5 reasons why team leadership is better than solo leadership
With Presidents Day earlier this week, we think this a great time to give a quick look at solo leadership and team leadership.
The President of the United States typically is what we would call a “solo leader” because that’s how the job is designed.
But for the rest of us who are thrust into leadership positions, we tend to have a choice on the type of leader we will be: Will we be a solo leader or will we take a team approach to our leadership style?
Because of our extensive use of Belbin which emphasizes team roles, we think a team leader approach is better, and here are five reasons why:
A solo leader only has his or her own point of view to rely on. While some leaders have the type of experiences that allow them to do well with just their own point of view, that’s not the case for most of us. A team leader, however, attempts to use the experiences and points of view of everyone on the team, and takes all of that into consideration when making decisions. This approach is better for a leader because the collective knowledge of his or her team will produce a better outcome than the limitation of making a decision through just one person’s point of view.
A solo leader will keep the power of making a decision to herself or himself. A team leader figures out who the best person is to handle a particular situation, and lets him or her take the lead in that respect. This approach allows a team leader to accentuate the strengths of individual team members for the benefit of the team and organization.
Solo leadership inevitably leads to conformity in thought, attitude and action. Deviation by team members may end up being punished, either directly or in subtle ways, leading to a silencing of new ideas. Team leadership encourages diversity in thought, attitude and action. Deviation is encouraged in order to bring in new ways of thinking, and the ideas and solutions that come from such discussions are encouraged and considered. A team leader approach fosters creativity and strives to expand the teams’ collective knowledge.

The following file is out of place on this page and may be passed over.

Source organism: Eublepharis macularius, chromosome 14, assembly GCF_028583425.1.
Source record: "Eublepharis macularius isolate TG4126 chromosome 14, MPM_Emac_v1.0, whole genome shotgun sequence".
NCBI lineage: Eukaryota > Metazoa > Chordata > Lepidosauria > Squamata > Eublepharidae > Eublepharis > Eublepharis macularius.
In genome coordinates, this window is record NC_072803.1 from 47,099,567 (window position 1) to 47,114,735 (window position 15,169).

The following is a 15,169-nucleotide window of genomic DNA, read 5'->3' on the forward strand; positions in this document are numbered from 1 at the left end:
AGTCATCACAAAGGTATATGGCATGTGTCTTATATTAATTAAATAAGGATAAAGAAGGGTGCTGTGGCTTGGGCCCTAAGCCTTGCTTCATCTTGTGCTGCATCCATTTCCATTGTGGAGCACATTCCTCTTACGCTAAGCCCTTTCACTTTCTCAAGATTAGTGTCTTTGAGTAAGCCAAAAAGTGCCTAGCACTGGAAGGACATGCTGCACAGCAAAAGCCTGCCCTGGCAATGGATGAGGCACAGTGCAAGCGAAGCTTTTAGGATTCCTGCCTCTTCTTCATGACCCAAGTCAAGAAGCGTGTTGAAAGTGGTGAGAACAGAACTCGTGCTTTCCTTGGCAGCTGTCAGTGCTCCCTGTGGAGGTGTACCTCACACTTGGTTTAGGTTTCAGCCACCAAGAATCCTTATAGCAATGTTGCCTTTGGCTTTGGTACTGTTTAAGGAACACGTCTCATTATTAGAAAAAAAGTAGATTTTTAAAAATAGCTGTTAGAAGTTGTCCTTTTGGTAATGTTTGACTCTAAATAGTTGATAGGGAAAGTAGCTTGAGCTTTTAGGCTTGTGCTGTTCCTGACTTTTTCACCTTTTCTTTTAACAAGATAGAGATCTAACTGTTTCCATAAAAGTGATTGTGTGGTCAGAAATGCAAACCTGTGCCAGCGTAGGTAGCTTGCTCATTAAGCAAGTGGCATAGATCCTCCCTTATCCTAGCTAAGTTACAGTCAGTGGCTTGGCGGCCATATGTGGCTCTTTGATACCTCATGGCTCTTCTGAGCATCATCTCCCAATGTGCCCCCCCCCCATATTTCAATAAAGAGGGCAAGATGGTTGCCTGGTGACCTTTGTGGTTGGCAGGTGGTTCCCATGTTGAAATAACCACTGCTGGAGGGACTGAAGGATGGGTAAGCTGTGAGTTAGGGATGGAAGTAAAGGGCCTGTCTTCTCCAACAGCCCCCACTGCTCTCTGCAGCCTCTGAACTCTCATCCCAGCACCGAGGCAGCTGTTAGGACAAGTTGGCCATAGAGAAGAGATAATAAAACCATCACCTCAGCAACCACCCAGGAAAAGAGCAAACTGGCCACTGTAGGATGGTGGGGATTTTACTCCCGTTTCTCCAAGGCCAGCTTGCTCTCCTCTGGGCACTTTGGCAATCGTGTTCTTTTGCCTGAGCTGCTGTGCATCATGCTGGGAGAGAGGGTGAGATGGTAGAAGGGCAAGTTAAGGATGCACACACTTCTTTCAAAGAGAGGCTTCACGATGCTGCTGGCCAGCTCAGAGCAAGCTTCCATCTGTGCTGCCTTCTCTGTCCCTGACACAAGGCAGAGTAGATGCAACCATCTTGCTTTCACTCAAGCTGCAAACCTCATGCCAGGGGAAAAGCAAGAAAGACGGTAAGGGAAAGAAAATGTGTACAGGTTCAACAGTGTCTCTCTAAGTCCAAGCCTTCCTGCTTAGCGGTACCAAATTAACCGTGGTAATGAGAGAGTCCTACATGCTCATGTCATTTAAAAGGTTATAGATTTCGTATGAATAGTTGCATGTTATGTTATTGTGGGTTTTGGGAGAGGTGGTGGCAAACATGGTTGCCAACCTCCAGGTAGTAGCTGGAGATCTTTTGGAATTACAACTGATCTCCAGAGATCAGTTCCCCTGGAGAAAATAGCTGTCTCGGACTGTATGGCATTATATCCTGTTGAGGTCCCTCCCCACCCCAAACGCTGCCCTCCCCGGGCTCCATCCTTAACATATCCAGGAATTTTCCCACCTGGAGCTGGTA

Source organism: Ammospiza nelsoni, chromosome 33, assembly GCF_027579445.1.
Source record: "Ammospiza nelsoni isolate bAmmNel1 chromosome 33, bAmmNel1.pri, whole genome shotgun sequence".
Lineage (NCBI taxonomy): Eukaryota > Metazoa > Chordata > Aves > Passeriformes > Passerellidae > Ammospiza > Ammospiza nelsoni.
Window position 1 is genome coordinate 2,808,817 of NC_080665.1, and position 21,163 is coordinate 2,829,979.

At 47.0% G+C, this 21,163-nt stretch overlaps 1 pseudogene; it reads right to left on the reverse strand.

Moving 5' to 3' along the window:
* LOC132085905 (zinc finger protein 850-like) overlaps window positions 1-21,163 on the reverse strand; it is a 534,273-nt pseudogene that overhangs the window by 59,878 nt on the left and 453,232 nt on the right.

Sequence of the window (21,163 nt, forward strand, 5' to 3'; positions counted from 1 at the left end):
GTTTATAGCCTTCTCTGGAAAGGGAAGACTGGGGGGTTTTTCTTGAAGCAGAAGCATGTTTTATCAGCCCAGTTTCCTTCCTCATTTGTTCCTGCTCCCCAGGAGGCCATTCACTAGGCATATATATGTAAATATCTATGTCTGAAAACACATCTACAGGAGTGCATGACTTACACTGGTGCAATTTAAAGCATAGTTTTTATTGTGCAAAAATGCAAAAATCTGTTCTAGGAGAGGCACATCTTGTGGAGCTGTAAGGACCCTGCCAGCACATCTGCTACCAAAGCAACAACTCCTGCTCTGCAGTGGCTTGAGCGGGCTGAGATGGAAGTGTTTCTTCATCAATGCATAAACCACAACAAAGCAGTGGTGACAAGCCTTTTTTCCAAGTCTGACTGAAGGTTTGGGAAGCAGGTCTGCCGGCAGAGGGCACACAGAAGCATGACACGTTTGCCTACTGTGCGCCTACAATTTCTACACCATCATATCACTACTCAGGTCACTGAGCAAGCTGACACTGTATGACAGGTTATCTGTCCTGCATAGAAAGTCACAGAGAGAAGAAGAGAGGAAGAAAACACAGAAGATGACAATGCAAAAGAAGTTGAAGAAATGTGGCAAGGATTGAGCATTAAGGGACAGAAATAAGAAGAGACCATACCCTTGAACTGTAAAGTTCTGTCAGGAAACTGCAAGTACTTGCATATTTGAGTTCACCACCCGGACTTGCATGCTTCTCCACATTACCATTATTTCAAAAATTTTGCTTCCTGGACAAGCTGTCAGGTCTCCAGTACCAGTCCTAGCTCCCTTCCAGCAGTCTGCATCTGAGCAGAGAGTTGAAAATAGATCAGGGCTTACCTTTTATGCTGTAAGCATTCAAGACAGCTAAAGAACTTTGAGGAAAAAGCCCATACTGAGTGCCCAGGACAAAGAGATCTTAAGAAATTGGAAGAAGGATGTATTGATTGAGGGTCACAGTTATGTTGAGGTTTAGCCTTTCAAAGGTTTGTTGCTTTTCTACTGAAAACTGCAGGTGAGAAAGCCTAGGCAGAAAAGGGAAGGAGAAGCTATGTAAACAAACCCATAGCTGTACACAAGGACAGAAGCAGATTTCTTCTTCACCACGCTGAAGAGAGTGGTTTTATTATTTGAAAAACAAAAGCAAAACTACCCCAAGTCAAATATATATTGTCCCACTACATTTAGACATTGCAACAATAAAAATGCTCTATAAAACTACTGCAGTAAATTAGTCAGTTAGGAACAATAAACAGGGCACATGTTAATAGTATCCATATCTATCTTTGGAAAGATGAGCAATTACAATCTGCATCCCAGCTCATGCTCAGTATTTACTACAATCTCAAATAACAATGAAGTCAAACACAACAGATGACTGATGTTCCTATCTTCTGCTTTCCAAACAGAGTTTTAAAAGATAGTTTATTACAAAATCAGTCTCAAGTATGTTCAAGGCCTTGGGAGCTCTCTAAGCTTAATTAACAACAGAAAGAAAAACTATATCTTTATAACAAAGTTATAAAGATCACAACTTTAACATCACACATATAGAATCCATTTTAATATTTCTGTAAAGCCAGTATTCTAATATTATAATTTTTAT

Solo leaders collect followers and people who look to them for guidance, potentially resulting in an atmosphere of “fear of falling out of favor.” Team leaders seek to empower the talent that exists around them. This leads to a feeling of freedom to express ideas. We find people prefer freedom over fear.
A solo leader decides his or her objectives and then directs subordinates accordingly. A team leader takes input from others to create objectives that everyone feels a part of. The team leader approach allows people to feel valued for their input and to support what they help create.
If you are in a leadership position, knowing your own strengths and weaknesses, as well as the strengths and weaknesses of those around you allows you to successfully pursue using the team leader approach. When you and your colleagues have a good understanding of this information, you will be able to form strong, productive teams where everyone brings and contributions their best.
Belbin Team Roles is the perfect tool for empowering yourself and your colleagues. As one of the foremost experts of Belbin Team Roles in North America, Smartt Strategies is happy to help you learn how to bring the Team Leader approach to your teams and organization.